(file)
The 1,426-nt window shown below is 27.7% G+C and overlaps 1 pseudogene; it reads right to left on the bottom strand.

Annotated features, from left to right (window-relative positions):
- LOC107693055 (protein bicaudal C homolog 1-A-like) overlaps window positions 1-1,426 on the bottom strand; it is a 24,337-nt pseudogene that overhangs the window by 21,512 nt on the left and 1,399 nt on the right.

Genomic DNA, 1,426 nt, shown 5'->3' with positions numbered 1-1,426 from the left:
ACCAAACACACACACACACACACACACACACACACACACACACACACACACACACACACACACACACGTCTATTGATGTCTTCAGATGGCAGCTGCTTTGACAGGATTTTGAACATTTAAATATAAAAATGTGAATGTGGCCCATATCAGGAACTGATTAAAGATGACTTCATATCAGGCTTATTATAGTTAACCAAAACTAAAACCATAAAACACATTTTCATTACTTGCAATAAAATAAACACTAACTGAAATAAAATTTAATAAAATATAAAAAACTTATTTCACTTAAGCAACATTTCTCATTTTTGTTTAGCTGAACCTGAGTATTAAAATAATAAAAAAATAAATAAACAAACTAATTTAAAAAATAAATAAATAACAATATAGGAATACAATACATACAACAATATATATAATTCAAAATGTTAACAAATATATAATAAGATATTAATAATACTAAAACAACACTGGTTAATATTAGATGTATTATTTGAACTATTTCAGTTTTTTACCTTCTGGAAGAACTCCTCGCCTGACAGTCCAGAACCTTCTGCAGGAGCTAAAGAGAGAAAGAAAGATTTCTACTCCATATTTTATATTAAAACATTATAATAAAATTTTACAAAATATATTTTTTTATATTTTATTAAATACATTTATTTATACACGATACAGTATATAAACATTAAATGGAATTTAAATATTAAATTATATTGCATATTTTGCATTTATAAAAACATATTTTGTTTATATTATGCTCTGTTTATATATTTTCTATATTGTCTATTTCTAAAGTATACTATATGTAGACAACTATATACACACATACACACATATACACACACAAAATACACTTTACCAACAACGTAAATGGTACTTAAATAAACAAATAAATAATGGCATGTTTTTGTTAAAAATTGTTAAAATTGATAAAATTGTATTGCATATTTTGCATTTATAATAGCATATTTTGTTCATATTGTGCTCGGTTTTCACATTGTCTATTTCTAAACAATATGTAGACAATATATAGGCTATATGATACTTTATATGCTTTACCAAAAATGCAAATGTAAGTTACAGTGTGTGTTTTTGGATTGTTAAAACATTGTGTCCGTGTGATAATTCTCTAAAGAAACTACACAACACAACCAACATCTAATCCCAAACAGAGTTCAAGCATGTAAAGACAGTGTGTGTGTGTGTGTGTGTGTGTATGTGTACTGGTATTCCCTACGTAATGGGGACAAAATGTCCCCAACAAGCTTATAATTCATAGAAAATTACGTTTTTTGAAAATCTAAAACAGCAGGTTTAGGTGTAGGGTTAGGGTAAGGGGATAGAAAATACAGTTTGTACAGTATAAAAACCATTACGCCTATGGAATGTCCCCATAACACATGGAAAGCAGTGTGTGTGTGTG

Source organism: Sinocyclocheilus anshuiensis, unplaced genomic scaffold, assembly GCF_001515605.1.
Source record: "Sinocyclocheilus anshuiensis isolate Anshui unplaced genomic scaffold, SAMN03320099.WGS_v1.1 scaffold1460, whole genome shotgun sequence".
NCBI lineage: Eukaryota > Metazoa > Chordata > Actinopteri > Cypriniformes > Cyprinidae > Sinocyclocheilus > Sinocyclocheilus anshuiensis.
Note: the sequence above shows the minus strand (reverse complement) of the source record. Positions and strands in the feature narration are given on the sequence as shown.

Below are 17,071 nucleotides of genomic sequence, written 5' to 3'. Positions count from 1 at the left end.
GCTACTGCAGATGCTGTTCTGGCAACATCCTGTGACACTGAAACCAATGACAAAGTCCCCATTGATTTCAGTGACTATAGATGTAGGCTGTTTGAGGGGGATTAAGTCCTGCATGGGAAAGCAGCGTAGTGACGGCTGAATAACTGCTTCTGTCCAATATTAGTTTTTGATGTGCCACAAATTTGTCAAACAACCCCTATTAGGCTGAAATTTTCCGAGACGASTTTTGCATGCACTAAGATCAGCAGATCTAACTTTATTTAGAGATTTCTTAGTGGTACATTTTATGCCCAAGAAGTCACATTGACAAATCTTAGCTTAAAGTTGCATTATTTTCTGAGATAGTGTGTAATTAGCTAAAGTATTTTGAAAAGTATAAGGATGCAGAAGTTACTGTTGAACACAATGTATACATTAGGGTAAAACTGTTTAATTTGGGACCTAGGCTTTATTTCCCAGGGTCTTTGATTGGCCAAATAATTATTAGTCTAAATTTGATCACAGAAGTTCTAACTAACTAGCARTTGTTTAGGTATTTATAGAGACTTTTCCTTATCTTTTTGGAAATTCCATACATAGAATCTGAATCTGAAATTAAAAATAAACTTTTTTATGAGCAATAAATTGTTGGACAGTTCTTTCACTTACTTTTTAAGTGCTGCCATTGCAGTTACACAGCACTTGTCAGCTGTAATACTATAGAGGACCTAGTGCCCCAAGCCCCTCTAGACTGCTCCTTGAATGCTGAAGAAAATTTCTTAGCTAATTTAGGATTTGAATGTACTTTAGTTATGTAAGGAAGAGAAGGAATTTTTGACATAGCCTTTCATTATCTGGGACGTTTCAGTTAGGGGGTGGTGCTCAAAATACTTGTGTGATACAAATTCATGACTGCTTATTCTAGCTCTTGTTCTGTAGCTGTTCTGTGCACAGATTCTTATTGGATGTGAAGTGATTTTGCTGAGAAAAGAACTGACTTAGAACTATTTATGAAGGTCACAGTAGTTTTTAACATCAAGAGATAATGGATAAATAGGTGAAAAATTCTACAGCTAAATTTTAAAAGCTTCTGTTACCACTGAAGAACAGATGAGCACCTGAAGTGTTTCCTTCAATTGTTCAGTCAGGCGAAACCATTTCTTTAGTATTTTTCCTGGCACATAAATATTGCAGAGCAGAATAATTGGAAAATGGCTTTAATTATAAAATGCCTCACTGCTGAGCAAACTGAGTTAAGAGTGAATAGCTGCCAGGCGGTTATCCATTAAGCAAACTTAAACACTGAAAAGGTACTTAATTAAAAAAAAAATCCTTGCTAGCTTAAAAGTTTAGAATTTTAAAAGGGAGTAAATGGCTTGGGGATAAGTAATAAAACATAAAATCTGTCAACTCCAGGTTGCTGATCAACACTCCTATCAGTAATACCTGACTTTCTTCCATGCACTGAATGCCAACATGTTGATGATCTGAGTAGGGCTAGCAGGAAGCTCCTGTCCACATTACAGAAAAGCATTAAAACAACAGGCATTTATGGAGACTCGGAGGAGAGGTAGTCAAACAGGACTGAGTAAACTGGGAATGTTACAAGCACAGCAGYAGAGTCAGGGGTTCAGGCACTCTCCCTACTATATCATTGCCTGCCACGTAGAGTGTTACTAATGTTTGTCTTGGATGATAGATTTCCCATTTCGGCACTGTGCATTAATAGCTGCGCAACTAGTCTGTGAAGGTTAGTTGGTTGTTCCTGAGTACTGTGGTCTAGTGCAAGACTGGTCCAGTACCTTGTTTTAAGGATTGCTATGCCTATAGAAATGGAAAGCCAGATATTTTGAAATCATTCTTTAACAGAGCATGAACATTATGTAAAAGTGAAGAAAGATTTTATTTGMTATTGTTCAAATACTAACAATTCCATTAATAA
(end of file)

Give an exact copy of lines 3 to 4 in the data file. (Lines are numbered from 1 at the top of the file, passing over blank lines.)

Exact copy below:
- LOC107693055 (protein bicaudal C homolog 1-A-like) overlaps window positions 1-1,426 on the bottom strand; it is a 24,337-nt pseudogene that overhangs the window by 21,512 nt on the left and 1,399 nt on the right.

Genomic DNA, 1,426 nt, shown 5'->3' with positions numbered 1-1,426 from the left: